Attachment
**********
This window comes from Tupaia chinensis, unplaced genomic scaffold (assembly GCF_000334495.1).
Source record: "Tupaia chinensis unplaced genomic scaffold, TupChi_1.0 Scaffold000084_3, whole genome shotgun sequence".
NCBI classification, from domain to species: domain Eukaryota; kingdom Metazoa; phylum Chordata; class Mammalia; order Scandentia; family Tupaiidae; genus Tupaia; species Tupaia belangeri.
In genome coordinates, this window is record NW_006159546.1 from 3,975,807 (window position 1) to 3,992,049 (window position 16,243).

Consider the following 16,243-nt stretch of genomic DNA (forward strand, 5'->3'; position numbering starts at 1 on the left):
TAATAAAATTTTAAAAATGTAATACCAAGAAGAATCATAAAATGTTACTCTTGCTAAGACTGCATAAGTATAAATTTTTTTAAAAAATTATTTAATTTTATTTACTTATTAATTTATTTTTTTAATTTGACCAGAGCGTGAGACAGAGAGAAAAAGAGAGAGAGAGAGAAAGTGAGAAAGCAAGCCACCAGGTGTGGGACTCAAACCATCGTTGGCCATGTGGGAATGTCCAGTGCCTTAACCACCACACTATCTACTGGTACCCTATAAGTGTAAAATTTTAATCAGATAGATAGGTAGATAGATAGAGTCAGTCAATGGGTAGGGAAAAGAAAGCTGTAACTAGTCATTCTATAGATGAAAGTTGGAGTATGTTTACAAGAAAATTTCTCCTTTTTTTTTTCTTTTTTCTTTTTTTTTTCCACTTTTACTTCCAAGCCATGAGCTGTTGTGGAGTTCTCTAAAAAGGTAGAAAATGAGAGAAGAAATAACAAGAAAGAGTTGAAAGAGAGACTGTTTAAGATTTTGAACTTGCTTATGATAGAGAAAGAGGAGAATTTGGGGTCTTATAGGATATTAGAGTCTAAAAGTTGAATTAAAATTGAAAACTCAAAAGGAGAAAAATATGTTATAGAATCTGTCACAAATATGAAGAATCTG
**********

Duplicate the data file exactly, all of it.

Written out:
This window comes from Tupaia chinensis, unplaced genomic scaffold (assembly GCF_000334495.1).
Source record: "Tupaia chinensis unplaced genomic scaffold, TupChi_1.0 Scaffold000084_3, whole genome shotgun sequence".
NCBI classification, from domain to species: domain Eukaryota; kingdom Metazoa; phylum Chordata; class Mammalia; order Scandentia; family Tupaiidae; genus Tupaia; species Tupaia belangeri.
In genome coordinates, this window is record NW_006159546.1 from 3,975,807 (window position 1) to 3,992,049 (window position 16,243).

Consider the following 16,243-nt stretch of genomic DNA (forward strand, 5'->3'; position numbering starts at 1 on the left):
TAATAAAATTTTAAAAATGTAATACCAAGAAGAATCATAAAATGTTACTCTTGCTAAGACTGCATAAGTATAAATTTTTTTAAAAAATTATTTAATTTTATTTACTTATTAATTTATTTTTTTAATTTGACCAGAGCGTGAGACAGAGAGAAAAAGAGAGAGAGAGAGAAAGTGAGAAAGCAAGCCACCAGGTGTGGGACTCAAACCATCGTTGGCCATGTGGGAATGTCCAGTGCCTTAACCACCACACTATCTACTGGTACCCTATAAGTGTAAAATTTTAATCAGATAGATAGGTAGATAGATAGAGTCAGTCAATGGGTAGGGAAAAGAAAGCTGTAACTAGTCATTCTATAGATGAAAGTTGGAGTATGTTTACAAGAAAATTTCTCCTTTTTTTTTTCTTTTTTCTTTTTTTTTTCCACTTTTACTTCCAAGCCATGAGCTGTTGTGGAGTTCTCTAAAAAGGTAGAAAATGAGAGAAGAAATAACAAGAAAGAGTTGAAAGAGAGACTGTTTAAGATTTTGAACTTGCTTATGATAGAGAAAGAGGAGAATTTGGGGTCTTATAGGATATTAGAGTCTAAAAGTTGAATTAAAATTGAAAACTCAAAAGGAGAAAAATATGTTATAGAATCTGTCACAAATATGAAGAATCTG